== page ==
For LED, we use a temporal threshold of minutes and spatial threshold of meters (difference of 0.001 in latitude or 0.0015 in longitude) in Eq. (1) for the detection of local event clusters. For MED, we focus on terms that appear in at least 5 tweets. We evaluate the values of the standardized -function for all these terms with chosen to be 0.2, 0.4, 0.6, 0.8 and 1, and only consider those that have an average value no smaller than 0.5 as valid terms for generating keyword time series. The initial temporal and spatial resolutions in MED are set to minutes and meters, and the number of spatial scales is set to . Once the clusters are obtained by both methods, we perform simple post-processing steps that (i) remove clusters that contain less than 3 tweets or less than 3 distinct users, so that each event would contain sufficient information from sufficient number of observes, and (ii) remove clusters in which more than 50% of the tweets comes from a single user, so that the information source is sufficiently diverse, and finally (iii) remove clusters that correspond to job advertisements and traffic alerts posted by bots. While there is no general rule for such post-processing, we found these steps practical to remove clusters that are not meaningful and correspond to noisy information.

### 7.3 Event detection results

We now analyze the clustering results for both LED and MED algorithms. First of all, the clusters detected by LED do correspond to meaningful real world events of interest. For example, Table 1 shows some example local clusters obtained that correspond to several protests during the Occupy Wall Street (OWS) movement^{24}

We now present the event detection results on data from the same date using MED. Table 3 summarizes the top 10 clusters detected by MED, four of which are visualized on the map in Fig. 14. From Fig. 14 and the third column of Table 3, we see that MED is able to detect events that spread in much larger spatial areas or longer time intervals than LED. Specifically, we see in Fig. 14(a) and Fig. 14(b) two clusters related to OWS protests at Zuccotti Park (cluster 1), and Union Square and Foley Square (cluster 2), respectively, both of which span rather long time intervals. Moreover, although most of the tweets in the two clusters are mainly posted from locations where the protests took place, there also exist tweets in the clusters that mention the same events but have been posted at quite distant locations. In Fig. 14(c) and Fig. 14(d), we see two clusters corresponding to the Raise Cache tech event (cluster 5) and the Mastercard free lunch promotion event (cluster 9), respectively, both of which are more concentrated in time but spread in space (with a few outliers in the latter case). Although there exists certain amount of noise tweets in the detected clusters, these examples demonstrate that MED is able to detect events that concentrate only in time or space, many of which are of different scales. In comparison, LED is not able to detect such event clusters. Specifically, LED produced many separated clusters for OWS protests, two separated clusters with some missing tweets for the Raise Cache tech event, and missed completely the Mastercard promotion event due to the lack of a group of tweets that are concentrated in both time and space.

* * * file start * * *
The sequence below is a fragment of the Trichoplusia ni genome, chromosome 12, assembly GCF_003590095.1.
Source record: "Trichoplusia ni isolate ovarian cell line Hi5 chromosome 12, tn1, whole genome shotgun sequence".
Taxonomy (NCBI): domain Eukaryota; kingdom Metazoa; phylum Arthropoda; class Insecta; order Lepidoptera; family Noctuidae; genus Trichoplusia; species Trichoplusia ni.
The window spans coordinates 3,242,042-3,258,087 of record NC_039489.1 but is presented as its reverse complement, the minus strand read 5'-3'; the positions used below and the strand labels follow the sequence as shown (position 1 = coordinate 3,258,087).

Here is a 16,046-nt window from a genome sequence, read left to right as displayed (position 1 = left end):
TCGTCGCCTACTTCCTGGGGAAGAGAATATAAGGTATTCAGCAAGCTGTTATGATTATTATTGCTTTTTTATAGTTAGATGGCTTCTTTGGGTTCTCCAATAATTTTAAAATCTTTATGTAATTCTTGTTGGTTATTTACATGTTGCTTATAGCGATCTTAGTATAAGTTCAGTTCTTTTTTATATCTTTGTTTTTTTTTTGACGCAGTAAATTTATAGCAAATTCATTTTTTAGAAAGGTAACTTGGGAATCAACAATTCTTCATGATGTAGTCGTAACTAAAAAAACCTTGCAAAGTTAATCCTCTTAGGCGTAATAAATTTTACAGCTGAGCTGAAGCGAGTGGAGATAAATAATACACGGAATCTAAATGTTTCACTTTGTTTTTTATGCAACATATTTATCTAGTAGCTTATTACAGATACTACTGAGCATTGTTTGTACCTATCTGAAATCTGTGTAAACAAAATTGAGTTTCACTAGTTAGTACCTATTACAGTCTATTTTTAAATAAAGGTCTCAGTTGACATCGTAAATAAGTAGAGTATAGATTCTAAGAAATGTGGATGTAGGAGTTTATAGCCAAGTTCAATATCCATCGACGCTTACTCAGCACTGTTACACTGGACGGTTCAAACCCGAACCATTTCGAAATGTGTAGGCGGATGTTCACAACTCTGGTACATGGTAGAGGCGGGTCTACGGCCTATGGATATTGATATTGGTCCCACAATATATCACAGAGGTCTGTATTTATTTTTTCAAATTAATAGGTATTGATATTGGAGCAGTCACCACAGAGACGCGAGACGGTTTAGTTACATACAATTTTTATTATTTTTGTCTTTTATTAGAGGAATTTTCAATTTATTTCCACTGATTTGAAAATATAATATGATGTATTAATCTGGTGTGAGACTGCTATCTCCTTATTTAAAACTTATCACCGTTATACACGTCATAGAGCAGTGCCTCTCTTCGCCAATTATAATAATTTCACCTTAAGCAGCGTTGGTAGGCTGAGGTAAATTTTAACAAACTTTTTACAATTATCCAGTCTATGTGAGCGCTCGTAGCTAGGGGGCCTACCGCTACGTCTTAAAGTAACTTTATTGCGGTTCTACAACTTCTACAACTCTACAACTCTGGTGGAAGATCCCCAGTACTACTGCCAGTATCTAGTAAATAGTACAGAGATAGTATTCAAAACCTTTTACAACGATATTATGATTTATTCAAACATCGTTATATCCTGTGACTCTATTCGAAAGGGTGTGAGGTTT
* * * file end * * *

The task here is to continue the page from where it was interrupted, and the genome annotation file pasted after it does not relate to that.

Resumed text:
Finally, we notice that even in the results obtained by MED there sometimes exists more than one cluster about the same event, for example, in Table 3 there are two clusters detected for both the OWS protests (clusters 1 and 2) and the Katy Perry concert (clusters 3 and 4). First, the protests at Zuccotti Park took place from the morning to noon, while the protests at Union Square and Foley Square happened in the afternoon after 3pm. Although there indeed exist semantic links between tweets that correspond to these two events, the rather different locations and timestamps lead to separate clusters. Second, for the Katy Perry concert, the two clusters highly overlap in both time and space, and the tweets in one cluster have quite strong links to those in the other one. In this case, clusters have been separated mainly because of the strong patterns present in the texts: While in cluster 3 the concert is described mostly using a single term “katyperry”, in cluster 4 we see two separate terms “katy” and “perry”.